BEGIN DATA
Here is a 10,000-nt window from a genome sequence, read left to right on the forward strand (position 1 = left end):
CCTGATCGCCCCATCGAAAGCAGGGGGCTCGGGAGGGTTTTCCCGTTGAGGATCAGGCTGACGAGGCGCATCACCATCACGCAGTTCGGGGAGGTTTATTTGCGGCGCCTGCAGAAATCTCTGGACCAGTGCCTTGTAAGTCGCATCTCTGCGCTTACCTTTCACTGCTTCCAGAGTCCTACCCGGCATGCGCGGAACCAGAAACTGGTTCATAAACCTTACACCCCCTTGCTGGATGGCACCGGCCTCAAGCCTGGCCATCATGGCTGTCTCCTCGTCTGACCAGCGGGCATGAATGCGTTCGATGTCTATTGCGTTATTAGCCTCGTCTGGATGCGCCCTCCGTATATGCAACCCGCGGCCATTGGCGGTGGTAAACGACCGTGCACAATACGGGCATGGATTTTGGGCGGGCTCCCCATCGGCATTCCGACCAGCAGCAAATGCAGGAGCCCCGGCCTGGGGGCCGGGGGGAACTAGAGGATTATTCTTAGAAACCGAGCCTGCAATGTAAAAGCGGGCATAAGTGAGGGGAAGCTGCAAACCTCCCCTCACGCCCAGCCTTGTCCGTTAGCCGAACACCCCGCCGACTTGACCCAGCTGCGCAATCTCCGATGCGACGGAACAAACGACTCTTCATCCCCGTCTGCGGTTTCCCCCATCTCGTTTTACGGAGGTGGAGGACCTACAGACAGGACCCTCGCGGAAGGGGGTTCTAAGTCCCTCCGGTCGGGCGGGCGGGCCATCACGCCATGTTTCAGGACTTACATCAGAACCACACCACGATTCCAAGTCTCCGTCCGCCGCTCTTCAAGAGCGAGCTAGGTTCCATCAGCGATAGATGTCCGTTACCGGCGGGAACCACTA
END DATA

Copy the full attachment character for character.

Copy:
Here is a 10,000-nt window from a genome sequence, read left to right on the forward strand (position 1 = left end):
CCTGATCGCCCCATCGAAAGCAGGGGGCTCGGGAGGGTTTTCCCGTTGAGGATCAGGCTGACGAGGCGCATCACCATCACGCAGTTCGGGGAGGTTTATTTGCGGCGCCTGCAGAAATCTCTGGACCAGTGCCTTGTAAGTCGCATCTCTGCGCTTACCTTTCACTGCTTCCAGAGTCCTACCCGGCATGCGCGGAACCAGAAACTGGTTCATAAACCTTACACCCCCTTGCTGGATGGCACCGGCCTCAAGCCTGGCCATCATGGCTGTCTCCTCGTCTGACCAGCGGGCATGAATGCGTTCGATGTCTATTGCGTTATTAGCCTCGTCTGGATGCGCCCTCCGTATATGCAACCCGCGGCCATTGGCGGTGGTAAACGACCGTGCACAATACGGGCATGGATTTTGGGCGGGCTCCCCATCGGCATTCCGACCAGCAGCAAATGCAGGAGCCCCGGCCTGGGGGCCGGGGGGAACTAGAGGATTATTCTTAGAAACCGAGCCTGCAATGTAAAAGCGGGCATAAGTGAGGGGAAGCTGCAAACCTCCCCTCACGCCCAGCCTTGTCCGTTAGCCGAACACCCCGCCGACTTGACCCAGCTGCGCAATCTCCGATGCGACGGAACAAACGACTCTTCATCCCCGTCTGCGGTTTCCCCCATCTCGTTTTACGGAGGTGGAGGACCTACAGACAGGACCCTCGCGGAAGGGGGTTCTAAGTCCCTCCGGTCGGGCGGGCGGGCCATCACGCCATGTTTCAGGACTTACATCAGAACCACACCACGATTCCAAGTCTCCGTCCGCCGCTCTTCAAGAGCGAGCTAGGTTCCATCAGCGATAGATGTCCGTTACCGGCGGGAACCACTA